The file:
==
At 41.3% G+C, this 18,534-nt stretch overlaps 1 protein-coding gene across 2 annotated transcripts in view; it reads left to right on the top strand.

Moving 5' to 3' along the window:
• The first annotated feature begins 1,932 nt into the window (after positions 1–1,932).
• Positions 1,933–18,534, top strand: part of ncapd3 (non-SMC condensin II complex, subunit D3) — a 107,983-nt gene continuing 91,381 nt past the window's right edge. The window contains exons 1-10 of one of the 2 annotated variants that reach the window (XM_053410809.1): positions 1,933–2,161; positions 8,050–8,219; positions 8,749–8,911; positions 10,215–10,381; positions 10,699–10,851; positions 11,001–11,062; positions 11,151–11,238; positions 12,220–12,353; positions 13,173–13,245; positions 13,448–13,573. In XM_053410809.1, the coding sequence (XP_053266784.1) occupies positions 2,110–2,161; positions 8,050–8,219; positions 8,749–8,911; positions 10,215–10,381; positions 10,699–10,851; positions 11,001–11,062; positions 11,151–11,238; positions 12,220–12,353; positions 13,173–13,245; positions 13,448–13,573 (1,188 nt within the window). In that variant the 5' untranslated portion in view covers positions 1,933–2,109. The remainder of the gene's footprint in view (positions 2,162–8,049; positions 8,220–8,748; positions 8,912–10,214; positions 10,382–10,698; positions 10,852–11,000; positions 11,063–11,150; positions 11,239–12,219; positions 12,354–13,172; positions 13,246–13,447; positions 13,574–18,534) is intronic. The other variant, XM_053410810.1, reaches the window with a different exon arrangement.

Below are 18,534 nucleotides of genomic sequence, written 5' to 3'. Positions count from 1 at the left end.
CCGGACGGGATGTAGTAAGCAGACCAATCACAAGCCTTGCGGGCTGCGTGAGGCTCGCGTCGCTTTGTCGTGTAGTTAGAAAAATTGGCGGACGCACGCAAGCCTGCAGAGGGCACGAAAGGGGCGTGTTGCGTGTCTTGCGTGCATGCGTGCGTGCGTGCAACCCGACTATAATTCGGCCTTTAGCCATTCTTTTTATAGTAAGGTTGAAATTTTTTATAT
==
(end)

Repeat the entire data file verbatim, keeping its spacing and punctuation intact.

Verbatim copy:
At 41.3% G+C, this 18,534-nt stretch overlaps 1 protein-coding gene across 2 annotated transcripts in view; it reads left to right on the top strand.

Moving 5' to 3' along the window:
• The first annotated feature begins 1,932 nt into the window (after positions 1–1,932).
• Positions 1,933–18,534, top strand: part of ncapd3 (non-SMC condensin II complex, subunit D3) — a 107,983-nt gene continuing 91,381 nt past the window's right edge. The window contains exons 1-10 of one of the 2 annotated variants that reach the window (XM_053410809.1): positions 1,933–2,161; positions 8,050–8,219; positions 8,749–8,911; positions 10,215–10,381; positions 10,699–10,851; positions 11,001–11,062; positions 11,151–11,238; positions 12,220–12,353; positions 13,173–13,245; positions 13,448–13,573. In XM_053410809.1, the coding sequence (XP_053266784.1) occupies positions 2,110–2,161; positions 8,050–8,219; positions 8,749–8,911; positions 10,215–10,381; positions 10,699–10,851; positions 11,001–11,062; positions 11,151–11,238; positions 12,220–12,353; positions 13,173–13,245; positions 13,448–13,573 (1,188 nt within the window). In that variant the 5' untranslated portion in view covers positions 1,933–2,109. The remainder of the gene's footprint in view (positions 2,162–8,049; positions 8,220–8,748; positions 8,912–10,214; positions 10,382–10,698; positions 10,852–11,000; positions 11,063–11,150; positions 11,239–12,219; positions 12,354–13,172; positions 13,246–13,447; positions 13,574–18,534) is intronic. The other variant, XM_053410810.1, reaches the window with a different exon arrangement.

Below are 18,534 nucleotides of genomic sequence, written 5' to 3'. Positions count from 1 at the left end.
CCGGACGGGATGTAGTAAGCAGACCAATCACAAGCCTTGCGGGCTGCGTGAGGCTCGCGTCGCTTTGTCGTGTAGTTAGAAAAATTGGCGGACGCACGCAAGCCTGCAGAGGGCACGAAAGGGGCGTGTTGCGTGTCTTGCGTGCATGCGTGCGTGCGTGCAACCCGACTATAATTCGGCCTTTAGCCATTCTTTTTATAGTAAGGTTGAAATTTTTTATAT